But the book doesn’t just focus on replacing the lawn with grasses it looks at a variety of different habits and discusses what grasses, or their near relatives would work.  I was pleased to see dry shade and boggy ground covered (as well as drought situations and pot growing) as I struggle with both in my garden and yes there are grasses that would do the job and more importantly grasses that I like the look of and can see working in those difficult locations.

The book is full of photographs to illustrate the points Lucas makes.  I think they are predominantly from locations in the US but then this is because they have the prairies and also use grasses on a large-scale in municipal planting more than we do here in the UK.  There are UK examples and Lucas’s own garden at Knoll, as well as Beth Chatto’s garden feature a lot.  He is also very good at explaining that whilst a plant would do well in a damp environment in California say, the same plant would not do so well in a damp environment in the UK.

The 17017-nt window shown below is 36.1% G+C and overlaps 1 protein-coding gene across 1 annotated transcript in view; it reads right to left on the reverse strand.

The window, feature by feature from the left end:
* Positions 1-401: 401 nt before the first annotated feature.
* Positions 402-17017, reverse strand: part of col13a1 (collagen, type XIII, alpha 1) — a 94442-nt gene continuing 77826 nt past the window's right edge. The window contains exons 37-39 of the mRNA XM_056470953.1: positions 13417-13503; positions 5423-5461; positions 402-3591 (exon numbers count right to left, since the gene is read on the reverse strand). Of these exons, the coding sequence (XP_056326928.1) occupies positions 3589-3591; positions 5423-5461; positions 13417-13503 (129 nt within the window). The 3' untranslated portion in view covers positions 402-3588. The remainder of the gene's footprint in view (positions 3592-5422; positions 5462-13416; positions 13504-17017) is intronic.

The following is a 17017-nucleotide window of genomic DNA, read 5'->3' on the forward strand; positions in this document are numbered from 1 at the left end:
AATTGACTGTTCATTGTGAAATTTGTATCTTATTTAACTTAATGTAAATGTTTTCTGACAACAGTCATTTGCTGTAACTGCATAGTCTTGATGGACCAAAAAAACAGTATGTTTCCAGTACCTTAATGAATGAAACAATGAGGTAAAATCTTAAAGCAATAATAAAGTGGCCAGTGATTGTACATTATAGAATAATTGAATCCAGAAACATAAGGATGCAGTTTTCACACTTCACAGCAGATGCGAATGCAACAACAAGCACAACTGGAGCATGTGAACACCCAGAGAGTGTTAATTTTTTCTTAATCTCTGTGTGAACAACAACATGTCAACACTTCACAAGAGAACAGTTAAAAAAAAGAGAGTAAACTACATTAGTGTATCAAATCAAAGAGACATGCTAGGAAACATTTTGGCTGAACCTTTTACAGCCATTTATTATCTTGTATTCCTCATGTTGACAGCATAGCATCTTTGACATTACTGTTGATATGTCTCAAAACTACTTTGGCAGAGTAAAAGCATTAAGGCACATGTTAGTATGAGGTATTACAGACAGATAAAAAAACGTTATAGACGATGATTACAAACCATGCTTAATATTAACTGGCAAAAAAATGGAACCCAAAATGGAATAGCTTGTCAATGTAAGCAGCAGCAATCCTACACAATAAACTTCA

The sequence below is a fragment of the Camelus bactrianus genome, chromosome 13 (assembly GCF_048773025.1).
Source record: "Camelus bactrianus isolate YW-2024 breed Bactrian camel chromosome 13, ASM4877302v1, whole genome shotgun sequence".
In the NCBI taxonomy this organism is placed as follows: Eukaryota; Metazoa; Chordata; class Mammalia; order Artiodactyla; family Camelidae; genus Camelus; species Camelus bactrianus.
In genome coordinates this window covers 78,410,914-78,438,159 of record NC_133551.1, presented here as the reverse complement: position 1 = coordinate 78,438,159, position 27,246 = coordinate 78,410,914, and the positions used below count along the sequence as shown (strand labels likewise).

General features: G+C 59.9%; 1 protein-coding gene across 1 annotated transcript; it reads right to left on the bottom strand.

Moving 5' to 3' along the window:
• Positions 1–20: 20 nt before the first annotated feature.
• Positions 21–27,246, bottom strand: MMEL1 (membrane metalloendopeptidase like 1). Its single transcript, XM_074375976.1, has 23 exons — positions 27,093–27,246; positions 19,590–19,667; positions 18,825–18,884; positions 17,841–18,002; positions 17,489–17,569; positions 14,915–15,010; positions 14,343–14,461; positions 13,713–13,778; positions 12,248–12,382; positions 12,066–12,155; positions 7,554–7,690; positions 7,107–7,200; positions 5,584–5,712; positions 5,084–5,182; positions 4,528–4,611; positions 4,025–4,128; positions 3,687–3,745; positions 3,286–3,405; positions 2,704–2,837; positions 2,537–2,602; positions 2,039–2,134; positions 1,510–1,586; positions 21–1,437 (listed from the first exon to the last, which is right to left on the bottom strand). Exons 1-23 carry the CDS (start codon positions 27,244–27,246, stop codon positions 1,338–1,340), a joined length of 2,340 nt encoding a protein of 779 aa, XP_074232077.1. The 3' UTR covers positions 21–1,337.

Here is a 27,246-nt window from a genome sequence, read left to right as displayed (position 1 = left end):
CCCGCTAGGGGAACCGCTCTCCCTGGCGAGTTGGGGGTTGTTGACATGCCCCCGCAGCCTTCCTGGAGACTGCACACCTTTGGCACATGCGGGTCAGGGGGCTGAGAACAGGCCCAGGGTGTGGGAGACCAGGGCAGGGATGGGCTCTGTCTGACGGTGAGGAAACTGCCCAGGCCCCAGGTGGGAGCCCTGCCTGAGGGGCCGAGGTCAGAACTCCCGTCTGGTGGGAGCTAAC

Having been completely inspired to bring more grasses into my garden and with lots of ideas of how to do this I was pleased to see a section near the back on maintaining the plants.  I have already learnt that Stipas do not like to be lifted to be divided and you have to saw off a bit in situ – and no it isn’t that easy I can assure you.  There is then a directory of grasses which is fascinating as the wealth of plants available is mind-blowing.